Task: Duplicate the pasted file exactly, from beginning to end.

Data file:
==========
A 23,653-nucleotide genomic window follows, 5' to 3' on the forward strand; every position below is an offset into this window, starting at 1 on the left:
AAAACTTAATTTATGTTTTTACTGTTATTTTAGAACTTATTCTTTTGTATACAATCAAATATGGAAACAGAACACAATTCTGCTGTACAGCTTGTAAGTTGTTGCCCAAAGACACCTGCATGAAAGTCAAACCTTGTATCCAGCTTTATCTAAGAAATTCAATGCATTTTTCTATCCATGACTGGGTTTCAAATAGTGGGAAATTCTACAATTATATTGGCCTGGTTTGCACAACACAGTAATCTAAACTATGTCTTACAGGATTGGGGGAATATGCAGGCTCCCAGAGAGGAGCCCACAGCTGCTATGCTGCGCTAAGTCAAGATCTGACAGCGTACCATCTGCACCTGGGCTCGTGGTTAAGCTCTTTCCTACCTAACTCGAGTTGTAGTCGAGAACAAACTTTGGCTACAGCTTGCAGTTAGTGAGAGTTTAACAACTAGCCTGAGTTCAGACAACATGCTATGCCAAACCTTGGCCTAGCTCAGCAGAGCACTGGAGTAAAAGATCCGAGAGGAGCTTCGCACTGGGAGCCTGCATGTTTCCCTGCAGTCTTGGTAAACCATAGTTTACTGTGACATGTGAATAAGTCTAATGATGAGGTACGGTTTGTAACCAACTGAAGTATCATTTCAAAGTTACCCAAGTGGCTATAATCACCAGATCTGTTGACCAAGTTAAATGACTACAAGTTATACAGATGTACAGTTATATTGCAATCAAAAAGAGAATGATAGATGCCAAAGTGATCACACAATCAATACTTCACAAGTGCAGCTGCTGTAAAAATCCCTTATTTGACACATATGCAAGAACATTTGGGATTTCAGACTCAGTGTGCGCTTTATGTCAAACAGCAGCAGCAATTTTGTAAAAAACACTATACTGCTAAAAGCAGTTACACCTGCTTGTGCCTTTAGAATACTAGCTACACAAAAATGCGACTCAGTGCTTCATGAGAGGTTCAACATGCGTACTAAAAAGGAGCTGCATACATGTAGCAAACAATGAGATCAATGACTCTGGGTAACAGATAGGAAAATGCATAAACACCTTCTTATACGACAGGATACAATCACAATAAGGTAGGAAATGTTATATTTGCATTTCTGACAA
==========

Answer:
A 23,653-nucleotide genomic window follows, 5' to 3' on the forward strand; every position below is an offset into this window, starting at 1 on the left:
AAAACTTAATTTATGTTTTTACTGTTATTTTAGAACTTATTCTTTTGTATACAATCAAATATGGAAACAGAACACAATTCTGCTGTACAGCTTGTAAGTTGTTGCCCAAAGACACCTGCATGAAAGTCAAACCTTGTATCCAGCTTTATCTAAGAAATTCAATGCATTTTTCTATCCATGACTGGGTTTCAAATAGTGGGAAATTCTACAATTATATTGGCCTGGTTTGCACAACACAGTAATCTAAACTATGTCTTACAGGATTGGGGGAATATGCAGGCTCCCAGAGAGGAGCCCACAGCTGCTATGCTGCGCTAAGTCAAGATCTGACAGCGTACCATCTGCACCTGGGCTCGTGGTTAAGCTCTTTCCTACCTAACTCGAGTTGTAGTCGAGAACAAACTTTGGCTACAGCTTGCAGTTAGTGAGAGTTTAACAACTAGCCTGAGTTCAGACAACATGCTATGCCAAACCTTGGCCTAGCTCAGCAGAGCACTGGAGTAAAAGATCCGAGAGGAGCTTCGCACTGGGAGCCTGCATGTTTCCCTGCAGTCTTGGTAAACCATAGTTTACTGTGACATGTGAATAAGTCTAATGATGAGGTACGGTTTGTAACCAACTGAAGTATCATTTCAAAGTTACCCAAGTGGCTATAATCACCAGATCTGTTGACCAAGTTAAATGACTACAAGTTATACAGATGTACAGTTATATTGCAATCAAAAAGAGAATGATAGATGCCAAAGTGATCACACAATCAATACTTCACAAGTGCAGCTGCTGTAAAAATCCCTTATTTGACACATATGCAAGAACATTTGGGATTTCAGACTCAGTGTGCGCTTTATGTCAAACAGCAGCAGCAATTTTGTAAAAAACACTATACTGCTAAAAGCAGTTACACCTGCTTGTGCCTTTAGAATACTAGCTACACAAAAATGCGACTCAGTGCTTCATGAGAGGTTCAACATGCGTACTAAAAAGGAGCTGCATACATGTAGCAAACAATGAGATCAATGACTCTGGGTAACAGATAGGAAAATGCATAAACACCTTCTTATACGACAGGATACAATCACAATAAGGTAGGAAATGTTATATTTGCATTTCTGACAA